by National Football Post
March 17, 02011
So much is made of the 40-yard dash times every year for prospects at all positions. However, when evaluating pass rushers one of the main numbers I tend to put more weight into is their ten-yard split. In my mind there is more of a correlation in measuring their initial get off burst with their ten-yard split than with their overall 40.
Now, measuring a ten-yard split isn’t the end all of figuring out who can rush the passer in the NFL and who can’t. However, if you have a guy who can consistently fire off the ball quickly, than you at least have a prospect who can threaten the edge with his speed rush at the next level.
*Times were taken from the eclectic times issued at the NFL Combine.
Martez Wilson, Illinois: 1.59
His initial first step is one of the biggest reasons why I think he has the potential to rush off the edge as a 34 OLB. He’s long armed, has some pass rush ability and with that initial first step, he can at least threaten the corner until he develops more of a pass rush arsenal.
ICONMiller's first step can consistently open up a counter.
Von Miller, Texas A&M: 1.62
Simply by watching Miller on tape, it’s no surprise that he possesses one of the fastest ten-yard splits of any pass-rushing prospect in the draft. He’s a guy who opposing tackles will need to consistently account for turning the corner at the next level. However, it’s his fluidity and change of directions skills off his speed rush that ultimately will make him an even tougher block in the NFL.
Brooks Reed, Arizona: 1.63
Again, when you watch the tape you know Reed depends mostly on his first step. He’s a guy who gets off the ball quickly and has developed a nifty spin to counter. However, he’s tight hipped and looks linear as a pass rusher. Strikes me more as a one trick pony at this stage, which will limit him.
Justin Houston, Georgia: 1.66
Houston is similar to Reed, whereas he possesses a good initial burst off the snap and can consistently threaten. Now, he’s a bit more fluid than Reed on tape. However, he isn’t the most flexible of guys around the edge and has yet to really develop much of a counter off his speed rush.
Adrian Clayborn, Iowa: 1.67
For a 6-3, 285-pound lineman, 1.67 is an impressive time. Clayborn possesses a good first step off the ball, as well as impressive short area quickness and burst when asked to close for a guy his size. He definitely plays faster than his frame would indicate because of his natural explosion/quickness in tight quarters.
Smith's combination of get off burst, length and fluidity make him a tough block off the edge.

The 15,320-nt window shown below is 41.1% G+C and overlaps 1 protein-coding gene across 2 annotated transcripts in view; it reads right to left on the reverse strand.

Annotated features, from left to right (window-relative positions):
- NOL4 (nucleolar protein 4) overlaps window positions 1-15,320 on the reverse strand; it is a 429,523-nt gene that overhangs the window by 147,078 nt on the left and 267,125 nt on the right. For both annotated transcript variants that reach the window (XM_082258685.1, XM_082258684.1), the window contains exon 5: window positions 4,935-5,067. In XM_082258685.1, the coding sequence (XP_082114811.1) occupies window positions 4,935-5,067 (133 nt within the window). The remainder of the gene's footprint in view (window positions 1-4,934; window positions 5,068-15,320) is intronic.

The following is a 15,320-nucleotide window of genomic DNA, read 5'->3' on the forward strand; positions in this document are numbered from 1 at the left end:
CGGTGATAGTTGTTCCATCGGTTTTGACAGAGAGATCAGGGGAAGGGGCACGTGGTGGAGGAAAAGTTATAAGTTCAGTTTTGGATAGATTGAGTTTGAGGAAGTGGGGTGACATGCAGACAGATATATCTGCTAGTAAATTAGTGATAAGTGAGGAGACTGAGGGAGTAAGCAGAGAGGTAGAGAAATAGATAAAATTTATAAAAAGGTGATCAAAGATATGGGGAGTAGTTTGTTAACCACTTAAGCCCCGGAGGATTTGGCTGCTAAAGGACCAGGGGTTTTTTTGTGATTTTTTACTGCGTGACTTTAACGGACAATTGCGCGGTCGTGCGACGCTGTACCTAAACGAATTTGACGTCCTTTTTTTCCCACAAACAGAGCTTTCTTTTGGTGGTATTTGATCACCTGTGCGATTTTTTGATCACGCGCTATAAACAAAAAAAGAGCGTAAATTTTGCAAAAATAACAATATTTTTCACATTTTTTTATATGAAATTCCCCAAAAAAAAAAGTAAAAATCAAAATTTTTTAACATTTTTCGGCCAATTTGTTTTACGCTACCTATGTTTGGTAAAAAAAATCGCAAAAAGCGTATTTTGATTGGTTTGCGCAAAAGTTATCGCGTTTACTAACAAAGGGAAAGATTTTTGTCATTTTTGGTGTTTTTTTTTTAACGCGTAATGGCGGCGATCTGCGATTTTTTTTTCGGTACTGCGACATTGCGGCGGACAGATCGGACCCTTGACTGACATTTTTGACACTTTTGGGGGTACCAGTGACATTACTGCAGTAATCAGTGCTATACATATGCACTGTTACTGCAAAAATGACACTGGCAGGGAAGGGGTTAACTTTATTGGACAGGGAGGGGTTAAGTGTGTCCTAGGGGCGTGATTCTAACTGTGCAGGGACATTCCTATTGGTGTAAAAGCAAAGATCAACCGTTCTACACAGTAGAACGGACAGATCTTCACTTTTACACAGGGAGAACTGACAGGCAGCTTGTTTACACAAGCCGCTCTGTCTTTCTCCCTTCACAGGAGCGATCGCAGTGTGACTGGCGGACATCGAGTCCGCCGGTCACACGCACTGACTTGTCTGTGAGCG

Aldon Smith, Missouri: 1.68
Smith is a tall, long armed defensive lineman who takes a bit more to coil up into his stance. However, for a long prospect he possesses a good first step, natural bend and has the ability to at least threaten the edge and than work off his counter. His speed rush isn’t elite by NFL standards, but it’s certainly enough to keep tackles off balance, flatten out with along the edge and counter off.
Jabaal Sheard, Pittsburgh: 1.68
Sheard is one guy who continues to intrigue me. He displayed a better initial get off than I gave him credit for, has a great motor and an intriguing pass rush arsenal. He’ll get looks at both 34 OLB and down as a DE, and is one of the most underrated pass rushers in the draft in my view.
Robert Quinn, North Carolina: 1.69
I never quite understood where the potential 4.55 40 came from in regards of a possible time for Quinn. He’s a long, flexible athlete off the snap who has the get off burst to reach the edge. But when watching him on tape I didn’t think he was an elite speed rusher. I saw a coordinated kid who used his arms/hands well to shed and demonstrated some natural change of direction skills to his game, which would allow him to consistently reach the passer. But in my mind he simply possesses a good, but not elite first step.
Cameron Jordan, California: 1.71
Jordan is more of a sudden/quicker pass rusher who knows how to set up his rush and use his length to keep himself clean. However, simply trying to turn the corner vs. NFL caliber offensive tackles will never be among his strong suits.
J.J. Watt, Wisconsin: 1.71
About what I expected on tape from Watt as the former Wisconsin standout isn’t a speed rusher. He’s a powerful kid who can play with leverage for his size, get under blockers and shed
ICONAyers plays faster than he times.
Akeem Ayers, UCLA: 1.72
Plays faster on tape and I’m going to be interested to see exactly what he runs at his pro day. Putting in the necessary work could be the issue and not physical talent when it comes to his Combine/pro day numbers.
Ryan Kerrigan, Purdue: 1.72
Again, not exactly a speed rusher who is going to consistently threaten the corner at the next level. He’s a high motor guy on tape who plays heavy handed and can fend off blocks. But, if you’re looking for an out and out speed rusher, Kerrigan isn’t your guy.
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